What’s missing from Freeland’s foreign policy speech: Asia

Major shifts are taking places in Asia that are re-shaping the global order — a foreign policy that doesn’t take these shifts into account remains superficial and incomplete, argues Canada’s former ambassador to Thailand, Cambodia and Laos.

By: /
June 9, 2017
HK
Residential buildings are seen in Hong Kong, China July 6, 2016. REUTERS/Bobby Yip

Chrystia Freeland has done something that previous Canadian foreign ministers have not done for a long time. She has presented in Parliament a broad vision of Canada’s foreign policy aimed at challenging current trends and sentiments that threaten to undermine liberal internationalism. 

The speech reasserts Canada’s commitment to post-war institutions, which face charges of increasing irrelevance, and promises to back this commitment with “hard power.” In the face of growing challenges to the rights of women and girls, it offers a foreign policy rooted in feminism. Faced with rising protectionism, the speech asserts the importance of free trade, provided countries do a better job of sharing the benefits. As the United States appears to succumb to these trends and retreat from global leadership, Freeland asserts Canada's intention to step up and follow a different, internationalist path.

This is all commendable, and the argument in favour of Canada stepping up to support a liberal global agenda is a powerful one that resonates well in many quarters. It is unfortunate, however, that this vision, which will presumably drive Canada’s foreign policy decisions, remains grounded in the same narrow trans-Atlantic bias that continues to haunt Canada's foreign policy decision-makers. 

In particular, Freeland’s treatment of Asia is based on dated and narrow thinking, centred on an inaccurate perspective on the past, and does not take into account Asia's global role and its impact on Canada's future.

In fact, the speech gives scant reference to the non-Western world. It refers to the “rapid emergence of the global south and Asia — especially China” and the need to “integrate them into the world’s economic and political system.” It is not clear who needs to be integrated. China is a founding member of the United Nations and has been a permanent member of the Security Council since its founding. Japan, a UN member for over 60 years, has been an economic power and one of the largest economies in the world for some time. China, Japan and India are members of the World Trade Organization, as are most Asian countries, including smaller countries like Laos and Mongolia. One of the four Deputy Directors-General of the WTO is Chinese.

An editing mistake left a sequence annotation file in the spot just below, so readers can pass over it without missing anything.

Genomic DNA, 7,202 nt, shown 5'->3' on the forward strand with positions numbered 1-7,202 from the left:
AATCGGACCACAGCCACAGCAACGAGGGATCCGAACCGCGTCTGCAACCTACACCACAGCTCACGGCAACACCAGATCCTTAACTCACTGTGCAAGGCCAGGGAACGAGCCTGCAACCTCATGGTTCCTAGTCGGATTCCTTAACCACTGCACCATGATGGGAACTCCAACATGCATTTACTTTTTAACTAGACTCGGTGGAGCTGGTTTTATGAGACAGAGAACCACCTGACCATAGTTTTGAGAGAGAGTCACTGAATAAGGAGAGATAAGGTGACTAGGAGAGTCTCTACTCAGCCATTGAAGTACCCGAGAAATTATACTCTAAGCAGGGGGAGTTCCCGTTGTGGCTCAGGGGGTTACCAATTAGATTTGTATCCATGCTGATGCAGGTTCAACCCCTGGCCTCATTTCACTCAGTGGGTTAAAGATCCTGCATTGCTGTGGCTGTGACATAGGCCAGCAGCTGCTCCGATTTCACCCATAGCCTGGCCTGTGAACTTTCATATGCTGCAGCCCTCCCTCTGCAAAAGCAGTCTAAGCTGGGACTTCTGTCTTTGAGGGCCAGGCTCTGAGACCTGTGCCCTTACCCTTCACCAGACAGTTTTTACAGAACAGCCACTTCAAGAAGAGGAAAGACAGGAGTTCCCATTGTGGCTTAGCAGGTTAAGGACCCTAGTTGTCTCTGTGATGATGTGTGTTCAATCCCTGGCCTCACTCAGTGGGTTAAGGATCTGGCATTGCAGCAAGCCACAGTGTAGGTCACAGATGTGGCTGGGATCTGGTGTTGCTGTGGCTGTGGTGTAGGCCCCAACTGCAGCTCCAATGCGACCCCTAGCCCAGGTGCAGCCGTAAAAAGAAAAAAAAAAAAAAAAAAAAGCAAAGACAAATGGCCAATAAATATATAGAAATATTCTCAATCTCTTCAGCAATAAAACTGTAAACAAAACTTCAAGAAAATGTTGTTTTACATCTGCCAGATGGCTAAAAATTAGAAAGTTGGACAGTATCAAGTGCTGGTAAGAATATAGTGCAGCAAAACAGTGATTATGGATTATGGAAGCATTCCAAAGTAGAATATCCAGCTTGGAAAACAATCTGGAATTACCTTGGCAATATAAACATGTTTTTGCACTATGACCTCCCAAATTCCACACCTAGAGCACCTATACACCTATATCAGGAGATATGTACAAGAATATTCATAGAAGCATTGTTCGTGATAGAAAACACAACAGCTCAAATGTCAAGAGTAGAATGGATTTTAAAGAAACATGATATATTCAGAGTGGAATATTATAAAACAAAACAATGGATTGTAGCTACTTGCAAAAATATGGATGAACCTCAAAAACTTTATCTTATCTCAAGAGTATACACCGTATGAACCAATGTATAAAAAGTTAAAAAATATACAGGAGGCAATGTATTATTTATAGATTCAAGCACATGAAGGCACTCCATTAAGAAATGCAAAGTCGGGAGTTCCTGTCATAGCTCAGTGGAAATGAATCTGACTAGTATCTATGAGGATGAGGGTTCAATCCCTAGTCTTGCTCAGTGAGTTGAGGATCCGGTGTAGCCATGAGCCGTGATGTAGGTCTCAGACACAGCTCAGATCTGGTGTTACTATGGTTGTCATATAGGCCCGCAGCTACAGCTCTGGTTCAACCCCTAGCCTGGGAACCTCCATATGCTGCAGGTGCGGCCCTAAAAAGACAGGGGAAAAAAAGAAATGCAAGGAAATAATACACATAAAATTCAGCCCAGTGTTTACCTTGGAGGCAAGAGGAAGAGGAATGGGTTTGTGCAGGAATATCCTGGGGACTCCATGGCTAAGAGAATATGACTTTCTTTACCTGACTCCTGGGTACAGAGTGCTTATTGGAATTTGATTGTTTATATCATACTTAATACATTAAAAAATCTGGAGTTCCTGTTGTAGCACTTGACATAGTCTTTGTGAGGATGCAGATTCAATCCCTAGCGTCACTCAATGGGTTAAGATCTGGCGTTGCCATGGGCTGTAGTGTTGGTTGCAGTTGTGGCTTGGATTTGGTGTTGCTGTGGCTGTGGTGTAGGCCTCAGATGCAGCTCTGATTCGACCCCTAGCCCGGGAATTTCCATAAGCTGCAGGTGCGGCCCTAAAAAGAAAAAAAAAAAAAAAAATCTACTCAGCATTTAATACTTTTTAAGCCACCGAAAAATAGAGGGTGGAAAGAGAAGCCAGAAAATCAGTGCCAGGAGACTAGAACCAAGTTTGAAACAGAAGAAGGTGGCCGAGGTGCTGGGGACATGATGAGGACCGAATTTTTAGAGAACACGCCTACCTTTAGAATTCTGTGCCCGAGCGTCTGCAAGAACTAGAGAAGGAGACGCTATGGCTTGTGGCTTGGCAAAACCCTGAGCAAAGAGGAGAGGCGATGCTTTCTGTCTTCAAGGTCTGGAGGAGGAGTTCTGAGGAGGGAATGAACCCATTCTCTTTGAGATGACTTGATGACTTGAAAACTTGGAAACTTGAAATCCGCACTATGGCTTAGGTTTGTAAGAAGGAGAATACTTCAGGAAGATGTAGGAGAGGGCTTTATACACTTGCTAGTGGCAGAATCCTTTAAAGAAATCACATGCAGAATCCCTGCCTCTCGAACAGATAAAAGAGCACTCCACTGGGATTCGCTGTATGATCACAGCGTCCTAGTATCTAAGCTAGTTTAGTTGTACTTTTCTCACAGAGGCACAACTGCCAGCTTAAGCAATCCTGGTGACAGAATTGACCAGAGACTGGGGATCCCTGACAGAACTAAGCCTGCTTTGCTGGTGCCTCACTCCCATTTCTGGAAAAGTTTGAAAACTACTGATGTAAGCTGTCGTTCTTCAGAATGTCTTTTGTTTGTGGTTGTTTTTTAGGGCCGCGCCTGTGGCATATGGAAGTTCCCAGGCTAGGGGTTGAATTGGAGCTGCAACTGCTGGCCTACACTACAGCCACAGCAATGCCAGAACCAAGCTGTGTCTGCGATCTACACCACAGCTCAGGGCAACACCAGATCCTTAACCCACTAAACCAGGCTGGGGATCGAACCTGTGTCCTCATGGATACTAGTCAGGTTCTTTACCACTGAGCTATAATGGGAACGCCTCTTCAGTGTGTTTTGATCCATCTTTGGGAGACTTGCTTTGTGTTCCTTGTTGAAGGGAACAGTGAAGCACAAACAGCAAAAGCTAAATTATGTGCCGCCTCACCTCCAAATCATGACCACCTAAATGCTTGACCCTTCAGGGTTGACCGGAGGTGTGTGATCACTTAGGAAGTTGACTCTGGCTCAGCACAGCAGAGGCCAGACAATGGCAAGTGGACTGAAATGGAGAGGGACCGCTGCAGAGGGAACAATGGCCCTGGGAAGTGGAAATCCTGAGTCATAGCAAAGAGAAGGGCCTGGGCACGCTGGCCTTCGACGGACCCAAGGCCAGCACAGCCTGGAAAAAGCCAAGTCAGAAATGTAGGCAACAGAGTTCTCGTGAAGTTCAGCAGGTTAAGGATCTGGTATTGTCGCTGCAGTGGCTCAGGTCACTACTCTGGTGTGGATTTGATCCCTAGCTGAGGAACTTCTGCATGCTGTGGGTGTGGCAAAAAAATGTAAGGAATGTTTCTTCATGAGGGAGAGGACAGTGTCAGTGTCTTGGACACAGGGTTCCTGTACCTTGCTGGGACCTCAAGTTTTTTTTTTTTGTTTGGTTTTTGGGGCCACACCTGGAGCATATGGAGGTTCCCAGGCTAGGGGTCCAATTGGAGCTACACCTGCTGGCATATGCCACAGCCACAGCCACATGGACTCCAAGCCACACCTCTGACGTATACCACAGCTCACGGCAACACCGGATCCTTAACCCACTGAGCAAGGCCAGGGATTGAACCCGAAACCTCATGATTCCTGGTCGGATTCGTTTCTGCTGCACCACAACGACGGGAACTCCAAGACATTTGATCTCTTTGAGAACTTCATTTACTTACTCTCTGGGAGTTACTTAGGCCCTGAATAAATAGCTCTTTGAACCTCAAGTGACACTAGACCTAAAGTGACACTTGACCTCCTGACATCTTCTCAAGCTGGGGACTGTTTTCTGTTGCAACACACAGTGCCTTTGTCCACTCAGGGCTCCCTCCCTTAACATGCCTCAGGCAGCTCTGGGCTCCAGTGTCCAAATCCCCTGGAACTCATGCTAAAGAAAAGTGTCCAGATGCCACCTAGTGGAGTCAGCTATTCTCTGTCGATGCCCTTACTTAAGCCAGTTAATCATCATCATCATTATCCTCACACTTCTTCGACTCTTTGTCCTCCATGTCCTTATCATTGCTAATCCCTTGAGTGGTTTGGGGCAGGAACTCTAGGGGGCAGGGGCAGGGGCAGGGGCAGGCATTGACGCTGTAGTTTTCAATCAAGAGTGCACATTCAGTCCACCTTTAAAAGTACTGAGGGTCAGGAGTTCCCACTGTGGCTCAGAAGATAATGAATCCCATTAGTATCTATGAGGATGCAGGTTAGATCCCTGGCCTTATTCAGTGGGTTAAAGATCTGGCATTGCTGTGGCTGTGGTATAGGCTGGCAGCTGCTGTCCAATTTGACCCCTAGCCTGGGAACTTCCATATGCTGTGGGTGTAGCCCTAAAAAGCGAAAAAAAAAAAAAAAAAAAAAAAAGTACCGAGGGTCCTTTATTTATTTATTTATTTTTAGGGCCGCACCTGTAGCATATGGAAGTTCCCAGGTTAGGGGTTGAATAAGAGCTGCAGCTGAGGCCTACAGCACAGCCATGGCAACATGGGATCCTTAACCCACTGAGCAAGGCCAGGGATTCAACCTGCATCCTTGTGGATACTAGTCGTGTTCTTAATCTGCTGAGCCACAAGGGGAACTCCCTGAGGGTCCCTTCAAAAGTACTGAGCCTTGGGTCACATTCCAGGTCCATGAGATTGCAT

"Not only do countries like China not need our help to join the club, but they have formed their own clubs."

These countries and their companies have global economic engagement. Into what system exactly do they need to be integrated? The image Freeland presents is of Canada helping them join a global club formed by Western countries, which not only comes across as surprisingly out of touch and condescending, but also overestimates Canada's own influence. Not only do these countries not need our help to join the club, but they have formed their own clubs. Canada has joined a few of them, like APEC and the China-led Asian Infrastructure Investment Bank, and remains shut out of others, such as the East Asia Summit.

Later, the speech refers in one breath to the economic ascendancy of countries of Latin America and the Caribbean, Asia and Africa “delivering ever-increasing living standards to fast-growing populations.” Here the presentation is sweeping in its geographic coverage, but narrow in its assessment. There is great diversity among and within these regions, and they deserve more than being seen only through an economic lens. China is strengthening its political and economic influence through South East Asia, Central Asia and beyond through infrastructure development, soft power and its Belt and Road Initiative. Japan, sensing a growing power vacuum in its neighbourhood and uncertain about U.S. intentions in Asia, is working to cultivate allies and counter China's influence. Democratic governance appears to be in retreat. 

Worldwide displacement has hit an all-time high. How will Canada navigate these challenges if we treat these regions as afterthoughts?

Even when the speech dealt with free trade, it focused on Canada’s trade agreement with Europe (CETA), and ignores Canada’s existing free trade agreement with South Korea, as well as the exploration of free trade with China, and possibly ASEAN. Yet it is in Asia where the greatest growth is to be found. 

Tectonic shifts are taking place in Asia that are re-shaping the global economic and political order. A foreign policy that does not acknowledge the scope of these shifts, nor address Canada’s approach to them, remains superficial and incomplete.